A blog about things I like

If you are interested in quilting, patchwork, children's literature and books in general, you've come to the right blog.

Wednesday, 27 July 2011

Some sewing book reviews amongst other things.

As I write this, I am eating a new desert I just invented. It is Cafe Grande icecream, which contains choc covered scorched almonds, and grande marnier flavour, with Caramel Crown biscuits. Mmm. I thought it up for hubby but I tried some too.
At the same time, I am watching this crazy cool program on tv about two guys who visit hoarders and check out what's in their sheds. It is incredible! What an eye-opener. I have to overcome my hoarding instincts lest I end up on this show. I have found out (by pressing the right button on the remote) that it is called "American Pickers". I would love to see an Aussie version of this show, they could start with my Pa!

I borrowed "1000 clever sewing shortcuts and tips", by Deepika Prakash of patternreview.com fame. Unfortunately, it is time to return it to the library and I have not been able to try out the tips! Someone else has requested it, grrr.
There are tips to help you organise your sewing room, cut out patterns, cut fabric, sew nicely, deal with different fabric types, choose the right pattern and make it fit your particular body shape..you name it, there is a tip for it. All of these tips have been submitted by the loyal readers of patternreview.com.
I am a member of this site, but so far I have not managed to post a review. I do like to read peoples' recommendations though, and my favourite part is where people submit photographs of their finished designs. This is so much better and more accurate than looking at the photos on the pattern envelope.

If I had to submit some tips for the book they would be:
1.don't pin when you can tin instead. (this means, weigh the pattern down with tin cans whilst cutting out the fabric...doesn't work when you're sewing it!)
2. If things go wrong, don't worry, Mum can fix it

I really enjoyed learning from the wisdom of other sewers, and I will be requesting this book again so that when the next person's finished it, it will come straight back to me. The other item I have to take back that I am not ready to part with yet is Paul Kelly's greatest hits albumn, "Songs from the South", it rocks!

PatternReview.com 1,000 Clever Sewing Shortcuts and Tips: Top-Rated Favorites from Sewing Fans and Master Teachers

"The Handiest Things in the World" by Andrew Clements, is a sweet photo picture book about hands.
The frontispiece shows a collage of photographs of hands, holding, touching ,scooping, spraying, scooping, tying...pretty much anything your hands can do is depicted here. It is so bright and colourful, an eyecatching way to start the book. The text is a poem that runs throughout the book, each double page on a separate subject. The photos by Raquel Jaramillo are clear and full of activity. I am sure this book would be a great hit with pre-schoolers. I really liked it.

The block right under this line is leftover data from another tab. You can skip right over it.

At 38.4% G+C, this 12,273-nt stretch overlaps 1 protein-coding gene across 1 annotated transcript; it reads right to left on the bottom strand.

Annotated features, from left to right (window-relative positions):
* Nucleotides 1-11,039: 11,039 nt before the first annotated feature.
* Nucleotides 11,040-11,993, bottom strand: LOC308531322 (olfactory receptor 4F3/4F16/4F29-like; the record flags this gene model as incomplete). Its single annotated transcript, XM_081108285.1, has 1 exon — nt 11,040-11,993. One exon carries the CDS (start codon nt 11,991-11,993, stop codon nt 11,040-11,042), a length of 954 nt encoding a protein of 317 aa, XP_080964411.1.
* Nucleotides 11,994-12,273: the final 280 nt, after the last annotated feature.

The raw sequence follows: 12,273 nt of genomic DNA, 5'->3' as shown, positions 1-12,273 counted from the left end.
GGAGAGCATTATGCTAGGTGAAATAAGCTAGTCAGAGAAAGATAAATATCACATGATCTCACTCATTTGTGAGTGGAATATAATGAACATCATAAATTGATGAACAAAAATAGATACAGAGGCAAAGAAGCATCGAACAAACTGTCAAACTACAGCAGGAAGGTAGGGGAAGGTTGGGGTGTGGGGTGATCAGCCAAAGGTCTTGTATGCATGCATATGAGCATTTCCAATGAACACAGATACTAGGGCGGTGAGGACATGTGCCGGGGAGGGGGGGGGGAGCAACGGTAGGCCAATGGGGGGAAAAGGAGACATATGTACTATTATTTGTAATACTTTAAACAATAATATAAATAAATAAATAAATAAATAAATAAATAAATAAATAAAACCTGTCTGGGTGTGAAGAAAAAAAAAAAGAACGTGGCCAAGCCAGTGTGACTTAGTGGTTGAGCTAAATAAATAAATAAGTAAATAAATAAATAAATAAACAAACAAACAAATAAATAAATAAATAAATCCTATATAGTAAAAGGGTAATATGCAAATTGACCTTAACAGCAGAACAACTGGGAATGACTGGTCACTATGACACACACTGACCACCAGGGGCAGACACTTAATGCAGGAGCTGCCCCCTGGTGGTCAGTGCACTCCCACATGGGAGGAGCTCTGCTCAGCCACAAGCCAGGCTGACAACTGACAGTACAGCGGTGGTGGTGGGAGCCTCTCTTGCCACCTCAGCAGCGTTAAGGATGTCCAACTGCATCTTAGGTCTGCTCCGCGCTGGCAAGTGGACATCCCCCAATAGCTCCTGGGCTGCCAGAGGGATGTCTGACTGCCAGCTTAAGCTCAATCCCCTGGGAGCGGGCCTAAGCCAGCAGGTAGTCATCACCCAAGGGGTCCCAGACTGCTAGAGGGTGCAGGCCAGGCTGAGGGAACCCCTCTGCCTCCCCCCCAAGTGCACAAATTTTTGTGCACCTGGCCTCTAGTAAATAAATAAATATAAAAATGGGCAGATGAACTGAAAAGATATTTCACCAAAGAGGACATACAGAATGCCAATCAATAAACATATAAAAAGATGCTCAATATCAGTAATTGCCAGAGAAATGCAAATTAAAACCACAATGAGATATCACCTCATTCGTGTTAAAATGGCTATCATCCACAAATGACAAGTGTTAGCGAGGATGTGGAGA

The Handiest Things in the World

I recently picked up a second hand copy of "The Seventh Pebble" by Eleanor Spence. It has a stamp on the title page that says "Village Creek Primary School Library" but it does not appear to be a library book - no creases, no jam stains, no marks where sticky stuff has been ripped off. Hmm. Maybe they didn't read any books at that school?

I am sure I have read this before, in high school, and after I've read it again I will write you a review. I don't think it is in 1001 kids books to read before you grow up, but it probably should be in 1001 Australian kids books to read!
The Seventh Pebble, by Eleanor Spence

"Sew Eco" by Ruth Singer is a great little sewing book. For starters, hasn't she got a great name for a sewing author?
She starts by explaining what is eco sewing, and provides useful information about how to source fabrics and supplies that don't use lots of chemicals, come from far away or create problems for the environment. Then she writes about how to take care of old fabrics, and re-use garments and other fabric items to make new things. Finally the book has instructions for making chair covers, pin cushions, a corsage and even a skirt.

I have read a great many sewing books about reusing materials, you know, all of that "shabby chic s**t", but this is the first one that has explained in great detail about how to find earth friendly fabrics and what to do with them when you do find them. Truly a great resource and a reference book.
I would recommend this book to anyone who loves to sew and who hates to see good fabric go to waste (that's me!)

If you have a minute, check out my own recycled curtain skirt, for sale on my etsy site here:http://www.etsy.com/listing/78589511/handmade-hang-glider-skirt-womens-ladies

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